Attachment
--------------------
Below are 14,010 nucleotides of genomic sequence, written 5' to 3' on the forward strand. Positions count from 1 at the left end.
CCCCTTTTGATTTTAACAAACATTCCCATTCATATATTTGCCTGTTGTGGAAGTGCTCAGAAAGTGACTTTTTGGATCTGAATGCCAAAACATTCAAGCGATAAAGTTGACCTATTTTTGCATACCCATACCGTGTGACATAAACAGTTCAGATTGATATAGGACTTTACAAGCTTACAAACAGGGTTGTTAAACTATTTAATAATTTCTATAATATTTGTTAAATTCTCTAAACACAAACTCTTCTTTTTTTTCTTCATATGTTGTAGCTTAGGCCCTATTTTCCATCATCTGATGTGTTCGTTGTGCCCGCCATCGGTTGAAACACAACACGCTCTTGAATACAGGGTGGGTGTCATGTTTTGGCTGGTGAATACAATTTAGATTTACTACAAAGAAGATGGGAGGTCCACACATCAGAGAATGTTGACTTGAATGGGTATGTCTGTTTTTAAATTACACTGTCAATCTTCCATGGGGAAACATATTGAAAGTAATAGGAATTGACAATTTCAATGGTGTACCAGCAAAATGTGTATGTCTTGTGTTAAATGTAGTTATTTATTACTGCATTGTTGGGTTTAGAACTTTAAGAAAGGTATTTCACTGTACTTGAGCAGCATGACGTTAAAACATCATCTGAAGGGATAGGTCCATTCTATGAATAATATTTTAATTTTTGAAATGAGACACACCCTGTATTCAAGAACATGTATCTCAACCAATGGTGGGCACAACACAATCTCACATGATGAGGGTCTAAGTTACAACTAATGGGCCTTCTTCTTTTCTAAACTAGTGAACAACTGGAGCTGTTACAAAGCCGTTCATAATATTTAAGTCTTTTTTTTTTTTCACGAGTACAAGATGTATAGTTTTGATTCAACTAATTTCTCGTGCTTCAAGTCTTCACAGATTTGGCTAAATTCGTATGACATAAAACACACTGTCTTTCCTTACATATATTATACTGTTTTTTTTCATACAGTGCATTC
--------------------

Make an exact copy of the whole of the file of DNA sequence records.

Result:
Below are 14,010 nucleotides of genomic sequence, written 5' to 3' on the forward strand. Positions count from 1 at the left end.
CCCCTTTTGATTTTAACAAACATTCCCATTCATATATTTGCCTGTTGTGGAAGTGCTCAGAAAGTGACTTTTTGGATCTGAATGCCAAAACATTCAAGCGATAAAGTTGACCTATTTTTGCATACCCATACCGTGTGACATAAACAGTTCAGATTGATATAGGACTTTACAAGCTTACAAACAGGGTTGTTAAACTATTTAATAATTTCTATAATATTTGTTAAATTCTCTAAACACAAACTCTTCTTTTTTTTCTTCATATGTTGTAGCTTAGGCCCTATTTTCCATCATCTGATGTGTTCGTTGTGCCCGCCATCGGTTGAAACACAACACGCTCTTGAATACAGGGTGGGTGTCATGTTTTGGCTGGTGAATACAATTTAGATTTACTACAAAGAAGATGGGAGGTCCACACATCAGAGAATGTTGACTTGAATGGGTATGTCTGTTTTTAAATTACACTGTCAATCTTCCATGGGGAAACATATTGAAAGTAATAGGAATTGACAATTTCAATGGTGTACCAGCAAAATGTGTATGTCTTGTGTTAAATGTAGTTATTTATTACTGCATTGTTGGGTTTAGAACTTTAAGAAAGGTATTTCACTGTACTTGAGCAGCATGACGTTAAAACATCATCTGAAGGGATAGGTCCATTCTATGAATAATATTTTAATTTTTGAAATGAGACACACCCTGTATTCAAGAACATGTATCTCAACCAATGGTGGGCACAACACAATCTCACATGATGAGGGTCTAAGTTACAACTAATGGGCCTTCTTCTTTTCTAAACTAGTGAACAACTGGAGCTGTTACAAAGCCGTTCATAATATTTAAGTCTTTTTTTTTTTTCACGAGTACAAGATGTATAGTTTTGATTCAACTAATTTCTCGTGCTTCAAGTCTTCACAGATTTGGCTAAATTCGTATGACATAAAACACACTGTCTTTCCTTACATATATTATACTGTTTTTTTTCATACAGTGCATTC